Vonetta Maston, principal of Orchard Knob Elementary, told the Partnership Network Advisory Board that differentiated pay has helped her recruit veteran teachers and highly experienced teachers to the school. She said those teachers are resourceful and help cultivate a sense of belonging for students in the classroom.

"One of the key points of getting them on board was the differentiated pay that was offered, and then just their wanting to be part of what's happening at [Orchard Knob]," Maston said.

Nakia Towns, interim superintendent, told the board that the differentiated pay policy for this school year is entirely funded by $6 million in federal coronavirus relief funds - one-time funding that will eventually run out.

She asked the board to consider future funding as the district prepares for a new superintendent and the 2022 school board and county commission elections.

"So I say to you as we think about the transition that we need to elevate this conversation around [if we will] continue to prioritize this investment. Because the gains we have made, leadership matters, but that leadership needs to be able to attract and retain talent in their buildings," Towns said.


In Hamilton County, both new and ongoing programs are targeting teacher diversity and retention.

Diamond Kelley, principal of Chattanooga Preparatory School and another panelist at the Teacher Diversity Forum, said diversity enables students and teachers to more easily relate to one another and understand different viewpoints.

"It goes back to students and being able to teach them how to respectfully disagree or respectfully agree with someone, and the only way you're going to do that is relatability, building those relationships," Kelley said during the panel.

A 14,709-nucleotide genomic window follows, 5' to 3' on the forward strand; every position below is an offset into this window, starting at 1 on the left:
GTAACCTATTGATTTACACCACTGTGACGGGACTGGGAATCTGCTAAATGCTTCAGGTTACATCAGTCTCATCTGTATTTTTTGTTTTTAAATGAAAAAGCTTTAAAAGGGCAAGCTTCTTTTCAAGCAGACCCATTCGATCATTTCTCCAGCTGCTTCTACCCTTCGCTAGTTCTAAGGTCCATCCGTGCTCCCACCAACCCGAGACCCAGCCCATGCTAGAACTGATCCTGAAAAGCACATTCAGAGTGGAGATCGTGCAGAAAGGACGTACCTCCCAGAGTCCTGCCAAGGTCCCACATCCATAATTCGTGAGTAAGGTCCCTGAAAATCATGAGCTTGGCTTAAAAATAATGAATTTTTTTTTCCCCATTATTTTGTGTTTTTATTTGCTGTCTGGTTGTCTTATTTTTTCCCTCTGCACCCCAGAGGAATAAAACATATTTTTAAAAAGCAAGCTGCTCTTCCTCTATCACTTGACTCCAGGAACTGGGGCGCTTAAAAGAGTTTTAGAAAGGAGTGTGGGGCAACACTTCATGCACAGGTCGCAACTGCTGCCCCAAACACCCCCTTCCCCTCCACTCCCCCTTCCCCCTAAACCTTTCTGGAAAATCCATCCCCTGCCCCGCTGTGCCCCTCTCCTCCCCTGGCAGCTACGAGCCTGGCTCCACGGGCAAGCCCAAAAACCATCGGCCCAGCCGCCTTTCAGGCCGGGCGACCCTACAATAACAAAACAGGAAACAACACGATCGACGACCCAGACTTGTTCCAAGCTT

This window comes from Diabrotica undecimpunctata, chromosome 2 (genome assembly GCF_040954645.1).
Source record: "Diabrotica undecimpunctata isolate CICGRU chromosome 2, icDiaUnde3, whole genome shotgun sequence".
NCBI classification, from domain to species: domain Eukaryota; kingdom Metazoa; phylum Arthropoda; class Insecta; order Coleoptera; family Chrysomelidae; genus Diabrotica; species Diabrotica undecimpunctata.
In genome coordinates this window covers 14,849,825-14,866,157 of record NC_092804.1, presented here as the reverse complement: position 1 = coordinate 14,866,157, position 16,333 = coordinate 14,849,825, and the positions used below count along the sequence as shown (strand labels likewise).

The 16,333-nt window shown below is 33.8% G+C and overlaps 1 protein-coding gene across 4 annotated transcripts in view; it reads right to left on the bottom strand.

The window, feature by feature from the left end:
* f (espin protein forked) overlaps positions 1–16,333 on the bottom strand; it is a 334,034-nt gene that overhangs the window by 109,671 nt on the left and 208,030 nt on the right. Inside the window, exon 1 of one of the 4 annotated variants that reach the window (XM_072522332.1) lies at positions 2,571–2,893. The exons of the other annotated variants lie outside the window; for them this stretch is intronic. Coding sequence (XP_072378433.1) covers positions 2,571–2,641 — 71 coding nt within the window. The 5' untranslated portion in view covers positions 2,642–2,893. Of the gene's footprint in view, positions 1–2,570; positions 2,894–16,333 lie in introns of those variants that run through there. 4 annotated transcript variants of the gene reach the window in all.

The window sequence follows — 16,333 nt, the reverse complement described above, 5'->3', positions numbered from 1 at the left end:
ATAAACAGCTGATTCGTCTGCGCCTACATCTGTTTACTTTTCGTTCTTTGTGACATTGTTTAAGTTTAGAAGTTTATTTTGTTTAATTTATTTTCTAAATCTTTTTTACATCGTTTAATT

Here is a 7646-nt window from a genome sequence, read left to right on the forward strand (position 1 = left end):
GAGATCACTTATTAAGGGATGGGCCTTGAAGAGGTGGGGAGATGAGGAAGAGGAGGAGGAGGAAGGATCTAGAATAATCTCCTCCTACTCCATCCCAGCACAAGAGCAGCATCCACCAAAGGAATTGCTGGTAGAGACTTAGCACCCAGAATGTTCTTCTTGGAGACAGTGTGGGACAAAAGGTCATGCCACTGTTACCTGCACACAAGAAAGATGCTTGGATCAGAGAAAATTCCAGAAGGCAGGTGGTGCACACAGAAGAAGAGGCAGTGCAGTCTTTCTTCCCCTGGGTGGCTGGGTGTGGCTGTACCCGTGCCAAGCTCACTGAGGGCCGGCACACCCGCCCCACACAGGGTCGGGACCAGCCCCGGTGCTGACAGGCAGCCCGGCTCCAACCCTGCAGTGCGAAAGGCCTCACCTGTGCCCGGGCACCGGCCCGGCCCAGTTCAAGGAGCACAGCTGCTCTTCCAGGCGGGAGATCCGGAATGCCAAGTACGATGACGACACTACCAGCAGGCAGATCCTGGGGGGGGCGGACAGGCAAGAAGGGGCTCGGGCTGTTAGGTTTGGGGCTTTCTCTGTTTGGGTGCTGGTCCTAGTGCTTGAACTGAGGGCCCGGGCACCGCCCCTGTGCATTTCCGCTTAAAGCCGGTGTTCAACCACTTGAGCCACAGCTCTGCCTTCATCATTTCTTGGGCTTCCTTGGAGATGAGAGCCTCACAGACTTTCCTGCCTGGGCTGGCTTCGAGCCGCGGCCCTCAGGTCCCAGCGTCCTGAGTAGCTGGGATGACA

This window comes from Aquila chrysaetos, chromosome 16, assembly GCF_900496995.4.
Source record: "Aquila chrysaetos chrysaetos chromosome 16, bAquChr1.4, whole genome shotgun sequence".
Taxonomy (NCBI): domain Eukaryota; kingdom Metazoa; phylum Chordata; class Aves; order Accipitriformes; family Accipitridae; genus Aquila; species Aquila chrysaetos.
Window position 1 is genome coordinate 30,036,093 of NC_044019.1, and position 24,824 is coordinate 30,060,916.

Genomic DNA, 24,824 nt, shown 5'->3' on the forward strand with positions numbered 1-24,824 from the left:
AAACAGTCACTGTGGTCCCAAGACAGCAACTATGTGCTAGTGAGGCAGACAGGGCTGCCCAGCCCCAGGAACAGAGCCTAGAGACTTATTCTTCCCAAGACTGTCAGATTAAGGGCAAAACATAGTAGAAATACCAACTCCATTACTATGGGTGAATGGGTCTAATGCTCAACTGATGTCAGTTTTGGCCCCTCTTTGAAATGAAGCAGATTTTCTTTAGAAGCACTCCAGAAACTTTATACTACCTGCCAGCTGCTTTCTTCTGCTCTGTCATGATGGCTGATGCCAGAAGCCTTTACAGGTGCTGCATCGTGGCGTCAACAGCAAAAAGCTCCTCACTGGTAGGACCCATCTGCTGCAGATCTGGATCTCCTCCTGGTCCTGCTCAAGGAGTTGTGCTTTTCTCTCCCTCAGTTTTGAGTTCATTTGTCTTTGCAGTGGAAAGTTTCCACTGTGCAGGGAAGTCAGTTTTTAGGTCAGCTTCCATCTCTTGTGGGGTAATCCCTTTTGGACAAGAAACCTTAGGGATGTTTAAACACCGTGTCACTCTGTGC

"It's all wrapped around being able to relate to that person in front of you: this person is not more than me, I can go to them and talk to them about some issues, they understand where I'm coming from. It's relatability."

Project Inspire received an $84,000 grant in May to focus on the recruitment of Black teachers. In June, Lipscomb University, a partner of Hamilton County Schools, received $100,000 to further strengthen the Grow Your Own teacher preparation program.

Most recently, the Hamilton County Education Association and the school district began working together on a grant proposal to the National Education Association Foundation that would address both issues.

Jeanette Omarkhail, president of the Hamilton County Education Association, told the Board of Education that the grant, if awarded, would provide about $250,000 per year for three years to develop a program aimed at supporting early career educators.

The program would target teachers in their first through fifth years in the profession through mentorship, professional development and guidance on navigating certain topics in the classroom - especially for new teachers of color.

"For students, exposure to an educator who looks like them can change the way they experience education," Omarkhail said. "Educators serve as strong role models and raise expectations for learning through relationships with students and their families."

Wright said something similar at the Teacher Diversity Forum - that if you asked educators what they thought is the most important aspect of their jobs, any teacher would say building relationships.

"If students of color don't see teachers of color, they have limited relationships in those buildings," Wright said. "Students learn better when they have relationships with the people teaching them."

Contact Anika Chaturvedi at achaturvedi@timesfreepress.com or 423-757-6592.